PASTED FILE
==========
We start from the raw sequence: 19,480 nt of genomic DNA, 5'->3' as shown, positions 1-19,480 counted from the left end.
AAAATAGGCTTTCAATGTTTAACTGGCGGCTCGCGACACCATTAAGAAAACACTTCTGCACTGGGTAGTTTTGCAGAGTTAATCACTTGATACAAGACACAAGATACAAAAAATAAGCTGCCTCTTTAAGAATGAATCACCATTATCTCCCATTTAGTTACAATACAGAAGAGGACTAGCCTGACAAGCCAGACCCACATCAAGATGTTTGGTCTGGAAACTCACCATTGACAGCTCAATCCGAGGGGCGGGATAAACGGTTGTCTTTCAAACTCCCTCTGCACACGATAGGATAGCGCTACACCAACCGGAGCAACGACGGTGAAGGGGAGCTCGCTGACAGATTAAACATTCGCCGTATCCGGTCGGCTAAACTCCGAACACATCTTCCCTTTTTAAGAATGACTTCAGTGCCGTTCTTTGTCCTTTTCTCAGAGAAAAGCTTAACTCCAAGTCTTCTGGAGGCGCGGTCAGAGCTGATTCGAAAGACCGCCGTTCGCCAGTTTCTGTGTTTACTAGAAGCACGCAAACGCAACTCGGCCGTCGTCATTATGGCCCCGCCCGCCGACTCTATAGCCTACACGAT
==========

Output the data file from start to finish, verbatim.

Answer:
We start from the raw sequence: 19,480 nt of genomic DNA, 5'->3' as shown, positions 1-19,480 counted from the left end.
AAAATAGGCTTTCAATGTTTAACTGGCGGCTCGCGACACCATTAAGAAAACACTTCTGCACTGGGTAGTTTTGCAGAGTTAATCACTTGATACAAGACACAAGATACAAAAAATAAGCTGCCTCTTTAAGAATGAATCACCATTATCTCCCATTTAGTTACAATACAGAAGAGGACTAGCCTGACAAGCCAGACCCACATCAAGATGTTTGGTCTGGAAACTCACCATTGACAGCTCAATCCGAGGGGCGGGATAAACGGTTGTCTTTCAAACTCCCTCTGCACACGATAGGATAGCGCTACACCAACCGGAGCAACGACGGTGAAGGGGAGCTCGCTGACAGATTAAACATTCGCCGTATCCGGTCGGCTAAACTCCGAACACATCTTCCCTTTTTAAGAATGACTTCAGTGCCGTTCTTTGTCCTTTTCTCAGAGAAAAGCTTAACTCCAAGTCTTCTGGAGGCGCGGTCAGAGCTGATTCGAAAGACCGCCGTTCGCCAGTTTCTGTGTTTACTAGAAGCACGCAAACGCAACTCGGCCGTCGTCATTATGGCCCCGCCCGCCGACTCTATAGCCTACACGAT